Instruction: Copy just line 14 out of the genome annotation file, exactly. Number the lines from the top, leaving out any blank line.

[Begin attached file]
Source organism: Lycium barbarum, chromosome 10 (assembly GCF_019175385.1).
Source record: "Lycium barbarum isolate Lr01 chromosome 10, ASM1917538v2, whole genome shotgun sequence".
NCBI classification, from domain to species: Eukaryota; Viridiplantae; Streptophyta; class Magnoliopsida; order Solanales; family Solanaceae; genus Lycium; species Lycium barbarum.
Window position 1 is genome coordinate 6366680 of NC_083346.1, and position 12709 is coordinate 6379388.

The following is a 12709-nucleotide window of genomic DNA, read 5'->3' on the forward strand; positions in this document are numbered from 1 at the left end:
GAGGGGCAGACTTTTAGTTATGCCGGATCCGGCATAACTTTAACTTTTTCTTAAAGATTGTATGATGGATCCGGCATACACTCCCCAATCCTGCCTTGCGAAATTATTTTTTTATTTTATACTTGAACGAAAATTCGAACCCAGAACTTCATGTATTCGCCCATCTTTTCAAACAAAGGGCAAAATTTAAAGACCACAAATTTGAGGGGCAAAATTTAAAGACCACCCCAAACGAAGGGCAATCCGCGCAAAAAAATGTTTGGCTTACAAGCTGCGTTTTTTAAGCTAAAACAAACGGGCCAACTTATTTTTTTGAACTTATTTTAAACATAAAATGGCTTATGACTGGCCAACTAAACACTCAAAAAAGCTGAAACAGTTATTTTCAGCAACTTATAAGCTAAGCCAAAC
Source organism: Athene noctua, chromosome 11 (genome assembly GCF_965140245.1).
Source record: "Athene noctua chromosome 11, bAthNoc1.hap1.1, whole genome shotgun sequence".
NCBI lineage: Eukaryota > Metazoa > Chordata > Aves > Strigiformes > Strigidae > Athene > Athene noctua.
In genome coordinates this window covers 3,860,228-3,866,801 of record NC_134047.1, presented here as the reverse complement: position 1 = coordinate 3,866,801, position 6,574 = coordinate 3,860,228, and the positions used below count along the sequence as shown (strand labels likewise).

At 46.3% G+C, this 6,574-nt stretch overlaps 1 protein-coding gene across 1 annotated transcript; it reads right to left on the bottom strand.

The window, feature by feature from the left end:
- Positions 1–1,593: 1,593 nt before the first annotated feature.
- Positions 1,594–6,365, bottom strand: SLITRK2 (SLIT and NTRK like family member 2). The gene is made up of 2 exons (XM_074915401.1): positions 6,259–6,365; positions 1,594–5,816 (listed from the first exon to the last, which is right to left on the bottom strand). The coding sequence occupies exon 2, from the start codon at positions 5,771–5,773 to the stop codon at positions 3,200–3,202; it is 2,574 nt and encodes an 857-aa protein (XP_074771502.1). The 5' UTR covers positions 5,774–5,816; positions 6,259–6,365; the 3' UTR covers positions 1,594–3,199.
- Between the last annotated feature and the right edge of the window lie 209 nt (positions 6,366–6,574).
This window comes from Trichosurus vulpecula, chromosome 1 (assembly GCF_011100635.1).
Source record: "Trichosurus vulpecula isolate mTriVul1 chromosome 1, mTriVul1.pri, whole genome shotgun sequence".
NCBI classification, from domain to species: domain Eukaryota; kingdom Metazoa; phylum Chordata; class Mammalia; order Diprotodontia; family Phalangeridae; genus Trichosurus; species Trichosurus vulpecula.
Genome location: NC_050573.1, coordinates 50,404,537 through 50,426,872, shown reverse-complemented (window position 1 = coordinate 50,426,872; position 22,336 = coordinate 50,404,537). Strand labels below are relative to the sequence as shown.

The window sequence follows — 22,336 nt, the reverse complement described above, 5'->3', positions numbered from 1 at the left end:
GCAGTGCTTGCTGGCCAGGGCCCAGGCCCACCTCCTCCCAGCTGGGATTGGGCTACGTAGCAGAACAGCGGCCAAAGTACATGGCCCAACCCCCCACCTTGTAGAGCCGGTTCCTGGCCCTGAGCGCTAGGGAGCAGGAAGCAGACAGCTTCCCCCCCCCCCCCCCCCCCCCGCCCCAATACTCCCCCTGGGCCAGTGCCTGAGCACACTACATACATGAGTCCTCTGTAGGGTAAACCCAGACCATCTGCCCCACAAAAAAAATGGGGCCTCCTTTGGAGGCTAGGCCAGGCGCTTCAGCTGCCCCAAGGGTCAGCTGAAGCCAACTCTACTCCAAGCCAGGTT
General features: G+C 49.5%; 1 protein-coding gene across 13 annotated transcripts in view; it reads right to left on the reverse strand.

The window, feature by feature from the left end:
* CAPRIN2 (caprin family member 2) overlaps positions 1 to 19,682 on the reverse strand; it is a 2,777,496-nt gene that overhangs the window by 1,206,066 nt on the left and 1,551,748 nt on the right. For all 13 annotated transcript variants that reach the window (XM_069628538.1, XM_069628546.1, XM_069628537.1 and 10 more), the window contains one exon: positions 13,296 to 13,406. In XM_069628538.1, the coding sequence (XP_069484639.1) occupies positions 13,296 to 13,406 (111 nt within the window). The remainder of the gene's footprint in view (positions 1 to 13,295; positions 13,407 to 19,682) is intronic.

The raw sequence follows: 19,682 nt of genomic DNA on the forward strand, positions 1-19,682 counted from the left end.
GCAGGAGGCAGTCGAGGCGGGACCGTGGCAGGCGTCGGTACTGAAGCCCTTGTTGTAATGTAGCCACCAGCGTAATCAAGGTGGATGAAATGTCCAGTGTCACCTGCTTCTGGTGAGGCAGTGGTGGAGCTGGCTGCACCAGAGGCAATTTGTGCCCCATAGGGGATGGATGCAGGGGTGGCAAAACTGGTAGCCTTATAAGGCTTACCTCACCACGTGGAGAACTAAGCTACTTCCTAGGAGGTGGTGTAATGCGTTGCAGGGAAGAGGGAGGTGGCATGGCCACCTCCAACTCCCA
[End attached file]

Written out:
- Positions 1,594–6,365, bottom strand: SLITRK2 (SLIT and NTRK like family member 2). The gene is made up of 2 exons (XM_074915401.1): positions 6,259–6,365; positions 1,594–5,816 (listed from the first exon to the last, which is right to left on the bottom strand). The coding sequence occupies exon 2, from the start codon at positions 5,771–5,773 to the stop codon at positions 3,200–3,202; it is 2,574 nt and encodes an 857-aa protein (XP_074771502.1). The 5' UTR covers positions 5,774–5,816; positions 6,259–6,365; the 3' UTR covers positions 1,594–3,199.